Whether it is a lack of understanding or a lack of time, there seems little excuse for employers who are not clued up about the cost of their benefits. Marco Bannerman, head of corporate sales at Bupa, says: “In a regulated market, employers can and should ask their intermediaries if there is a fee or commission payable and whether or not that fee or commission is separate from the subscription cost of the product.
“As well as asking their intermediary to conduct market reviews on a regular basis, employers should review which intermediary they are going to use, selecting the intermediary with the skills best suited for the role. This process would normally highlight any associated fees or commissions payable.”
When it comes to re-brokering their group life insurance and other benefits, many employers which don’t have a company benefits adviser choose the path of least resistance and stick with what they know and are familiar with.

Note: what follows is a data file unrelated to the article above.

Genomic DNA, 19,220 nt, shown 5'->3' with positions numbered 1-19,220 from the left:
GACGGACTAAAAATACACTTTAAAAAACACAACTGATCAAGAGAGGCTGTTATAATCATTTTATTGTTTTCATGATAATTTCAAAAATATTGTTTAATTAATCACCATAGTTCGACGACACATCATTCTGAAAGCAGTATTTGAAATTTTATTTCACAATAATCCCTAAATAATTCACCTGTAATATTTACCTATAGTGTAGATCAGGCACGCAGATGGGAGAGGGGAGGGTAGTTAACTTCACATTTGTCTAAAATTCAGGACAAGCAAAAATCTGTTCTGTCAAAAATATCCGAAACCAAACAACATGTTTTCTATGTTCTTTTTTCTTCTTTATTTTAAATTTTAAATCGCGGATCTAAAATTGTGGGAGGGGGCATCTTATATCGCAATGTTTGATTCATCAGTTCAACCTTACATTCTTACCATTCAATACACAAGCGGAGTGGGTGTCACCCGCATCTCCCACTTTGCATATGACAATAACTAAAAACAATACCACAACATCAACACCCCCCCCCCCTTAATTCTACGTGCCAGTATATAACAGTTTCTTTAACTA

Bupa actively encourages employers to conduct thorough market reviews, which requires some investment of their time, but always proves worthwhile.
The market review could involve asking providers to respond to an invitation to tender, which focuses on key areas such as the quality of claims management, the ability to purchase and the quality of member service, as well as price. Employers should also conduct a detailed site visit, to enable them to see the environment people are working in and get a sense of the culture of the operation at work.
“When employers use a more scientific approach to purchasing they will learn far more about their potential benefits provider and thus be able to make an informed decision based on what’s important to them,” adds Bannerman.